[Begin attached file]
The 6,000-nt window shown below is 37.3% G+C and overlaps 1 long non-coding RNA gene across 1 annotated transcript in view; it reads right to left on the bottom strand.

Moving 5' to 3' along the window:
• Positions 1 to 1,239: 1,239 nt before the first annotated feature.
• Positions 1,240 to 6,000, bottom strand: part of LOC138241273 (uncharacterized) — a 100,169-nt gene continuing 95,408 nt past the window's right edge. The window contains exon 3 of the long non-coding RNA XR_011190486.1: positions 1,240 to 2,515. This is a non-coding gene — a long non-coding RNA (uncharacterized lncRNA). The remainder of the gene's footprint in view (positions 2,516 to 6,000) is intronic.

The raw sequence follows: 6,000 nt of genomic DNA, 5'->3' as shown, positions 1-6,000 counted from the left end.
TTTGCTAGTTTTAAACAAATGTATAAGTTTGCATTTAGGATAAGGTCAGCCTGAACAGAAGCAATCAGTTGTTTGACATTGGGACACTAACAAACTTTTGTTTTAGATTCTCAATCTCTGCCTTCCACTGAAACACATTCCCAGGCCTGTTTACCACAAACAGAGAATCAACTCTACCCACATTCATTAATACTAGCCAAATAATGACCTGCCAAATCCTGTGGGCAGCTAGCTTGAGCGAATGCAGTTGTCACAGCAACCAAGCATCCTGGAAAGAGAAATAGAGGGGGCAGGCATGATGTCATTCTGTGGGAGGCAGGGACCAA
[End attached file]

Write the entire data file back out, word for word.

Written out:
The 6,000-nt window shown below is 37.3% G+C and overlaps 1 long non-coding RNA gene across 1 annotated transcript in view; it reads right to left on the bottom strand.

Moving 5' to 3' along the window:
• Positions 1 to 1,239: 1,239 nt before the first annotated feature.
• Positions 1,240 to 6,000, bottom strand: part of LOC138241273 (uncharacterized) — a 100,169-nt gene continuing 95,408 nt past the window's right edge. The window contains exon 3 of the long non-coding RNA XR_011190486.1: positions 1,240 to 2,515. This is a non-coding gene — a long non-coding RNA (uncharacterized lncRNA). The remainder of the gene's footprint in view (positions 2,516 to 6,000) is intronic.

The raw sequence follows: 6,000 nt of genomic DNA, 5'->3' as shown, positions 1-6,000 counted from the left end.
TTTGCTAGTTTTAAACAAATGTATAAGTTTGCATTTAGGATAAGGTCAGCCTGAACAGAAGCAATCAGTTGTTTGACATTGGGACACTAACAAACTTTTGTTTTAGATTCTCAATCTCTGCCTTCCACTGAAACACATTCCCAGGCCTGTTTACCACAAACAGAGAATCAACTCTACCCACATTCATTAATACTAGCCAAATAATGACCTGCCAAATCCTGTGGGCAGCTAGCTTGAGCGAATGCAGTTGTCACAGCAACCAAGCATCCTGGAAAGAGAAATAGAGGGGGCAGGCATGATGTCATTCTGTGGGAGGCAGGGACCAA